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Chevelle Paint And Body, Part II - Trim, Polish, And Finish Work

Now With Fresh Paint, It's Time To Reassemble Our Chevelle With A Little More Orange And A Little Less Peel With . . .

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Last month we went through the steps of face-lifting to rescue our aging '66 Chevelle from its dated '80s Euro painted bumper visage. Now with a more contemporary bright-orange hue, courtesy of Eastwood paint and materials, it's time to reassemble our citrus exciter. With the paint still fresh and the masking paper overflowing the trash can, we began to bolt everything back together. This included several modifications to the car such as trimming a little fat by slicing the A/C suitcase off the firewall, adding a new fiberglass front bumper, and then carefully assembling a raft of image-enhancing pieces from Original Parts Group (OPG).

We were so motivated to bring the car back to life that we dove right into bolting on the new parts while the paint was still fresh. This allowed the paint to cure for a couple of weeks before we mounted a 2,000-grit attack via color-sanding to bring out the best of the orange shine. Let's get to it.

Front-Half Trim
Now we had to bolt all the stuff back on that we yanked off. The first step was to position the front fenders. On Chevelles, there are three fasteners that use large shims to even up all the fender lines. We placed the old shims back in their original positions but still spent an hour playing with washers to get the gaps even. If we wanted to mess with this for another half day we could get these gaps closer, but with our wonky-wavy non-Glasstek fiberglass hood, it seemed like a waste of time.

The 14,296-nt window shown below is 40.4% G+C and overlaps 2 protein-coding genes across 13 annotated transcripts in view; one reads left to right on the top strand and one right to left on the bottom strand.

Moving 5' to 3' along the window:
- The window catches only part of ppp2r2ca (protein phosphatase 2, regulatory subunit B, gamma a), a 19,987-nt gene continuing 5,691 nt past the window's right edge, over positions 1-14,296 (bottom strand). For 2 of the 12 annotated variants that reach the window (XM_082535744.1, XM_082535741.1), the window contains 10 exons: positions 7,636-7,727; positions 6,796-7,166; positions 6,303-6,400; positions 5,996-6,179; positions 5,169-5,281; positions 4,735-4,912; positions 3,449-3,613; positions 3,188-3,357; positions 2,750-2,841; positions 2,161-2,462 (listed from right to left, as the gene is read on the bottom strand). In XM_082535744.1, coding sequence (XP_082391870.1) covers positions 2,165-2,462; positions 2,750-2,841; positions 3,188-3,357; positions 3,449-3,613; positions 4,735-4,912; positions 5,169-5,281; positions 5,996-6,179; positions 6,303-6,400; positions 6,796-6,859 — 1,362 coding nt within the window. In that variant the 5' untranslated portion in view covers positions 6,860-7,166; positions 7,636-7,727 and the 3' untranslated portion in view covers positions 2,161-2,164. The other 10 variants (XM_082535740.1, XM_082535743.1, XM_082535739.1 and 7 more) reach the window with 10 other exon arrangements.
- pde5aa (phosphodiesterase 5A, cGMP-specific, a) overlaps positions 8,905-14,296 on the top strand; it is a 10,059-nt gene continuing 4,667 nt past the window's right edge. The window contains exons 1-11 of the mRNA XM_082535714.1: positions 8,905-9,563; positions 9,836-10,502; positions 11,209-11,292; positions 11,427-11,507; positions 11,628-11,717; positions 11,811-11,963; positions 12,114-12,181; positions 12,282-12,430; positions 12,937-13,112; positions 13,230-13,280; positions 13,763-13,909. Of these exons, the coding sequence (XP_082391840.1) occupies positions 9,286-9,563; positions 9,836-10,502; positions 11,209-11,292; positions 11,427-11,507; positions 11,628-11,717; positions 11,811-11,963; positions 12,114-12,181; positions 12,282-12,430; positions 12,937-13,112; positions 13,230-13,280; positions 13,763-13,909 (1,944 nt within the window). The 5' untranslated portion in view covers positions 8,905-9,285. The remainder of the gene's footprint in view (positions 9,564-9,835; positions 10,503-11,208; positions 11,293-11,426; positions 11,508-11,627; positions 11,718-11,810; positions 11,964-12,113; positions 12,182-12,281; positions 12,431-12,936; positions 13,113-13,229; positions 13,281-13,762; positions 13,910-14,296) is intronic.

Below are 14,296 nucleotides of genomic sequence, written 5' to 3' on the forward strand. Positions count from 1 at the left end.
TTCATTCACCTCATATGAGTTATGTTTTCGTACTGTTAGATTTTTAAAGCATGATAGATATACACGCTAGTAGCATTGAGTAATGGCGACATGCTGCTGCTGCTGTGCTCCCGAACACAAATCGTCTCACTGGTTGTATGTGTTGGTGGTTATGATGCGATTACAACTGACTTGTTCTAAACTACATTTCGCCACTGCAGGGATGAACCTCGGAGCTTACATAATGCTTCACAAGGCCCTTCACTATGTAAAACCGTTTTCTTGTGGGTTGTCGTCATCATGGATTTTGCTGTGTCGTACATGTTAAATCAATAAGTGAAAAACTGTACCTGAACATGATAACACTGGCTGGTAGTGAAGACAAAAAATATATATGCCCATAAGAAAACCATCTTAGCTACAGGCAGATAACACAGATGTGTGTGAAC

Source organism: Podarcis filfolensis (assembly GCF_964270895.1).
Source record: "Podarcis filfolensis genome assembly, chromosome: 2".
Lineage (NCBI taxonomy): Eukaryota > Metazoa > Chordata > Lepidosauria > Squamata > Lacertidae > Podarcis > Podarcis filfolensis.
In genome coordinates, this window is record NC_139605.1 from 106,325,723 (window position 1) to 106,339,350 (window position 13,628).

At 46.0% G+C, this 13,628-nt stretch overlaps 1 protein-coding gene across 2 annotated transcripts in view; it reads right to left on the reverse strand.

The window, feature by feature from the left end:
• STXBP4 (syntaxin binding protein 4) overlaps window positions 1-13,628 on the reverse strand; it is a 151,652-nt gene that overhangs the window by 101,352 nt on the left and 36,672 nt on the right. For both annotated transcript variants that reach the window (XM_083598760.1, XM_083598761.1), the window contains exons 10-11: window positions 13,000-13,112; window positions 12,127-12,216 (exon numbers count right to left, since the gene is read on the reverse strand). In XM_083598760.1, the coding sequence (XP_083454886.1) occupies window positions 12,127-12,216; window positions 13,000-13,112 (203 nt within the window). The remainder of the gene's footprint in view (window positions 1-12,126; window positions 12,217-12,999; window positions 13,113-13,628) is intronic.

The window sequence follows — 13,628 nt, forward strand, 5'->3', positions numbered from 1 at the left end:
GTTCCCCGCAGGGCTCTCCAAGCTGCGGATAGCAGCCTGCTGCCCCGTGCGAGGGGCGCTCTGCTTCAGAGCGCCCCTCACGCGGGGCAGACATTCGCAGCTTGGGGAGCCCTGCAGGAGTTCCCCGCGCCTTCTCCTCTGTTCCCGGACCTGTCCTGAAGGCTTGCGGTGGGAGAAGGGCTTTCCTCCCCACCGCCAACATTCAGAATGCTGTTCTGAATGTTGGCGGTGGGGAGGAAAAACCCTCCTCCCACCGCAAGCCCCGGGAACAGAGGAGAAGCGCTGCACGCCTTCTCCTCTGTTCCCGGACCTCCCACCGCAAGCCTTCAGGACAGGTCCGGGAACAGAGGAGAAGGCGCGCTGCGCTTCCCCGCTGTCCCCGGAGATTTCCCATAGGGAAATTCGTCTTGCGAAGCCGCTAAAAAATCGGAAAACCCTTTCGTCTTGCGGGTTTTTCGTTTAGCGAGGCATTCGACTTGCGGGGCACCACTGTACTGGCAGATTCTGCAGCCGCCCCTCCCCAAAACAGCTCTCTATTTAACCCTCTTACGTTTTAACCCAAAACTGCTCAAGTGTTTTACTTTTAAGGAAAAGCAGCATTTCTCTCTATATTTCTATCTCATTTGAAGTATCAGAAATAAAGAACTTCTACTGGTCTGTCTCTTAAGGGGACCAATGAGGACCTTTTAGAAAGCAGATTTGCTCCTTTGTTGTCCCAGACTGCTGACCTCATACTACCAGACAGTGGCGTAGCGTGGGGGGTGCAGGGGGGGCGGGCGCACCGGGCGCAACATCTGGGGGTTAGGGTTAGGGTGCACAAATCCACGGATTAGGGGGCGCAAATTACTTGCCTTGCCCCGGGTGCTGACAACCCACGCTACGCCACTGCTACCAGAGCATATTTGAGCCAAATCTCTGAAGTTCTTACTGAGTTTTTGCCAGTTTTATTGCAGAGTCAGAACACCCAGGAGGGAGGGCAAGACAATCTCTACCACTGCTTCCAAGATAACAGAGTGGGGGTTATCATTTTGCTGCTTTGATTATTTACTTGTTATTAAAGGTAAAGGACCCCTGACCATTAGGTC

Next, we slipped in the new OPG Chevelle grille assembly and headlight bezels. But first, we had to repair the radiator core support, as both fender mounts were broken, which necessitated welding and grinding. This was followed by bolting on the fiberglass bumper and the handful of trim pieces that really finish off the car. Finally, we also added new weatherstripping to the door and trunk lid and new vent wing seals to minimize the wind whistle.

Bringing Up the Rear
Here's where we were really challenged. We're much more used to building engines and checking bearing clearances than working with fragile trim pieces, so we had to get creative when it came time to bolt on the new taillight trim pieces. The sheetmetal between the taillights had also been previously replaced and came undrilled, which required careful work (measure twice, drill once) to ensure a quality fit. But now that all the pieces are in place, the car looks far better than it has for decades.

Paint Detail
While the Eastwood Huggin' Orange single-stage paint went on with very few hiccups, we did have some issues with a mild amount of orange peel that left our paint job less than glossy. From 10 feet away, it looked good, but upon closer inspection, our prep work needed help. We found several places where dirt had found its way into the paint before it cured. This called for a quick color-sanding that would remove most of the hiccups and also produce a much glossier finish. It might seem counterintuitive to attack your brand-new paint with sandpaper, but that's the best way to eliminate the orange peel and produce a glossier finish.

A mirror-like finish is best achieved with the smoothest surface possible. If we were to magnify the surface of our paint job, we'd see lots of peaks and valleys. To produce a glossier finish, we needed to sand down those peaks and bring them closer to the valleys. That's where the time-honored art of color-sanding comes in. CC staffer John McGann helped us out with his experience, and in less than an hour we had color-sanded half of the Chevelle's decklid with a five-stage process that is really pretty simple. All we did was work slowly and double-check our work before moving on to the next step. The beauty of this approach is if you decide the paint needs a little more smoothing, you can back up to any stage of the sanding process and start over. Minor paint runs and even paint chips can be finished the same way. Chips or gouges can be filled in and then carefully color-sanded and buffed until the error is blended into the base paint. This same color-sanding effort can also be applied to clearcoats to produce a maximum shine. We used Meguiar's compounds and polishes to help us achieve our goal.

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